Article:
Tuber training

I typically like to stay away from controversy in these pages, mostly because I'm a big wimp and prefer not be accosted in the produce aisle over something I don't remember writing in the first place. But every once in a while, an injustice arises that is so obviously unwarranted, I can no longer stand by, pretending not to notice as one fun-loving segment of our society is victimized for its preferred and completely harmless mode of recreation. That's right, I'm talking about tubers.

OK, so they may not appear to be the sharpest or courageous of adventurers. But to be fair, I think Durango (or any town where one can't swing a bicycle pump without hitting at least five professional athletes) tends to take itself a little too seriously in this regard. Just because someone happens to be wearing jean cut-offs and towing a Styrofoam cooler of Keystone Light and a Ziplock of Kool menthols doesn't mean he's any less of an outdoorsman. Besides, braving Smelter Rapid in a downpour wearing nothing but an old tractor tube and a soaked cotton T-shirt, while holding a koozy and Bic lighter over one's head, commands a certain amount of respect, not to mention coordination. One false move, and we're talking surgical removal of the air stem.

Perhaps I am a tuber sympathizer because I grew up in the Midwest. Lacking the gradient for any real gravity sports, tubes figured heavily in the recreational landscape year round. My first tubing experience came at a local tubing "hill," probably because "icy death luge" was a tough sell. It involved riding up a ratty old tow rope and then careening down in with nothing separating you from imminent death but a flimsy piece of rubber and a few strategically placed trees. Let me clarify, this was not the controlled, sanitized "snow coaster" of today's ski resorts, whereby tubers go single file down a well-manicured, barely vertical "hill," with a soft, friendly berm at the end lest anyone have too much fun. This was wild and wooly, freestyle tubing at its best, where bloodied faces and broken limbs were regular occurrences. Summer tubing was a similar venture, only involving water in its liquid state and frequently employing the use of high-powered in-board motors.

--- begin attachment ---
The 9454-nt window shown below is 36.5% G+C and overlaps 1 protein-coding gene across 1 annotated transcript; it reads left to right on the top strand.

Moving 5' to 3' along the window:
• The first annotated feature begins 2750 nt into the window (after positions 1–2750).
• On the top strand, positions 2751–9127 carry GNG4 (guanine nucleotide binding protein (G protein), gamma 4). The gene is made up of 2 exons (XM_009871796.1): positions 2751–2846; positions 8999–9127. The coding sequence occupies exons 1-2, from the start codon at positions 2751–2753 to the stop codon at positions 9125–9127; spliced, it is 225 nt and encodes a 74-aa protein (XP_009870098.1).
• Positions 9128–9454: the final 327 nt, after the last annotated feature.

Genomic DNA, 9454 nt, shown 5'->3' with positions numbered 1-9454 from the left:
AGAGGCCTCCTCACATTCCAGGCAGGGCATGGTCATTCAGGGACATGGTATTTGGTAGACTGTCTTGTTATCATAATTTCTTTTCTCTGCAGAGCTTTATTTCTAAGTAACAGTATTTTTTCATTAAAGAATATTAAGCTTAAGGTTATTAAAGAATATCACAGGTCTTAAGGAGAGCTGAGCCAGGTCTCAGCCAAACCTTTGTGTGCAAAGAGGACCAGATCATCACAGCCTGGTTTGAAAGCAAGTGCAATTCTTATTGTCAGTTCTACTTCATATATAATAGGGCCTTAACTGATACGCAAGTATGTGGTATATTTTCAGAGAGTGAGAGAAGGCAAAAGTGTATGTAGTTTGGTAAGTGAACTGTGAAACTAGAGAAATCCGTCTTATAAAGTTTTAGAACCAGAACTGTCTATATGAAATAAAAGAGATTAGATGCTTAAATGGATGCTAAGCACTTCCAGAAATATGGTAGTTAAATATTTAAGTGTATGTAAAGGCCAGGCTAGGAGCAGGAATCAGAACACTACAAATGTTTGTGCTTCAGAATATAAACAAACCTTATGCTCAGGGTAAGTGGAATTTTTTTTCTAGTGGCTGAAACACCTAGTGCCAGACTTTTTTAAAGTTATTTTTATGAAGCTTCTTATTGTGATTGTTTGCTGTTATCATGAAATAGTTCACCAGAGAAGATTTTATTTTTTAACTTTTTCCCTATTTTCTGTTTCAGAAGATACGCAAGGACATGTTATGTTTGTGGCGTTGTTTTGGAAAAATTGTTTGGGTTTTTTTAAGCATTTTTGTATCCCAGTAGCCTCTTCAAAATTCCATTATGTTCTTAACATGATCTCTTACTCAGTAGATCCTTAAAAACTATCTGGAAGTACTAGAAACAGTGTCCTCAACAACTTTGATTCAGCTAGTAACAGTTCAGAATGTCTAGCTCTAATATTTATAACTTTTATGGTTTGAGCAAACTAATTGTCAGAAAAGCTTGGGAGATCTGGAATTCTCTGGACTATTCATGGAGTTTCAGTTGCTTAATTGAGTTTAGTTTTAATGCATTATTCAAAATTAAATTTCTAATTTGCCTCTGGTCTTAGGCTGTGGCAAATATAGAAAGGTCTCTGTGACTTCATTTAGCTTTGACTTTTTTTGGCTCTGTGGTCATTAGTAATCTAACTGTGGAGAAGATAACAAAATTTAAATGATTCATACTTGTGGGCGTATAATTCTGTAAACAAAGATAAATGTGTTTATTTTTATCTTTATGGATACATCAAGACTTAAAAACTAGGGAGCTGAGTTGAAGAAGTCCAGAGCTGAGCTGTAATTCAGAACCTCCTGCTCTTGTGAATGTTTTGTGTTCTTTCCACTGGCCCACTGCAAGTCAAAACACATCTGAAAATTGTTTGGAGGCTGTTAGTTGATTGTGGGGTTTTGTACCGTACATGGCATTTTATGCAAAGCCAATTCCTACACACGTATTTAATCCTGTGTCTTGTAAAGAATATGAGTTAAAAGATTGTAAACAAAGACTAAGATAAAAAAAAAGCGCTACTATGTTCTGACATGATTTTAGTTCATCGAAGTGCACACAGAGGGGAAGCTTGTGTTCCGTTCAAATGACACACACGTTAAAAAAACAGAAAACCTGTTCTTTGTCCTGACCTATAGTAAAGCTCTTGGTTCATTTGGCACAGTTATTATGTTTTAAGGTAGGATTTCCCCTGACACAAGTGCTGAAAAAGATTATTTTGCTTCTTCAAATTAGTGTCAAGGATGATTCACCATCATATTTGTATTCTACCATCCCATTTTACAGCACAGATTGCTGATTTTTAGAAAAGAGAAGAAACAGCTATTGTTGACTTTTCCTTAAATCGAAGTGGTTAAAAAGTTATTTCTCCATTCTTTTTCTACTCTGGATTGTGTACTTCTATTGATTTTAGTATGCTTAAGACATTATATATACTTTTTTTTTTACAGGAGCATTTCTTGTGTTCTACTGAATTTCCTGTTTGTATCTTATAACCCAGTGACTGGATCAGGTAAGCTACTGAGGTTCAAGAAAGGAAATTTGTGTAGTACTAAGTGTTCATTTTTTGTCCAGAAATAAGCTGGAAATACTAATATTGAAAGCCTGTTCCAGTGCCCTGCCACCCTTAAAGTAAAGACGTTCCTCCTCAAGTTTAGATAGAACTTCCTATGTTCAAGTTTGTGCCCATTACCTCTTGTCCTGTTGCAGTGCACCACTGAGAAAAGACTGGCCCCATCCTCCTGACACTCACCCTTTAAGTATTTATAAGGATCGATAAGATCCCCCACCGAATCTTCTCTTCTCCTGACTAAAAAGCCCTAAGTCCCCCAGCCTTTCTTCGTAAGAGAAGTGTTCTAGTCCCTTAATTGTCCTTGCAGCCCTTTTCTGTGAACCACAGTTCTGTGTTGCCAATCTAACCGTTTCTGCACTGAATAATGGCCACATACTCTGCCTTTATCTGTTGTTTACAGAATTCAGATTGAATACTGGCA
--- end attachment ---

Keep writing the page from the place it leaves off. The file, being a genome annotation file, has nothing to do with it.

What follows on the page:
By the time I reached adulthood and moved to Colorado, I considered myself a sort of expert tuber. Thus, when a few friends (also Midwesterners) suggested we float the local river during peak run-off, I didn't think twice. Granted, I lived in Steamboat at the time, and the Yampa River is a mere wisp compared to the Animas at peak flow. But I would argue that what it lacks in heart-pumping excitement, it makes up for in heart-stopping cold. While we did not have the intellectual wherewithal to wear personal flotation devices, we did at least don some old wetsuits. Needless to say, as soon as we hit the icy torrent, the flotilla of fools was broken up like a popsicle-stick sailboat on the high seas. Visions of a leisurely float were replaced with visions of death as I struggled to steer my rudimentary craft out of harm's way and remain upright. I finally lost it all in something appropriately called "The A-Hole." By the time I was spit out and reunited with my tube, I clawed my way to shore. I arrived miraculously intact, with a much better appreciation for whitewater and the gift of life.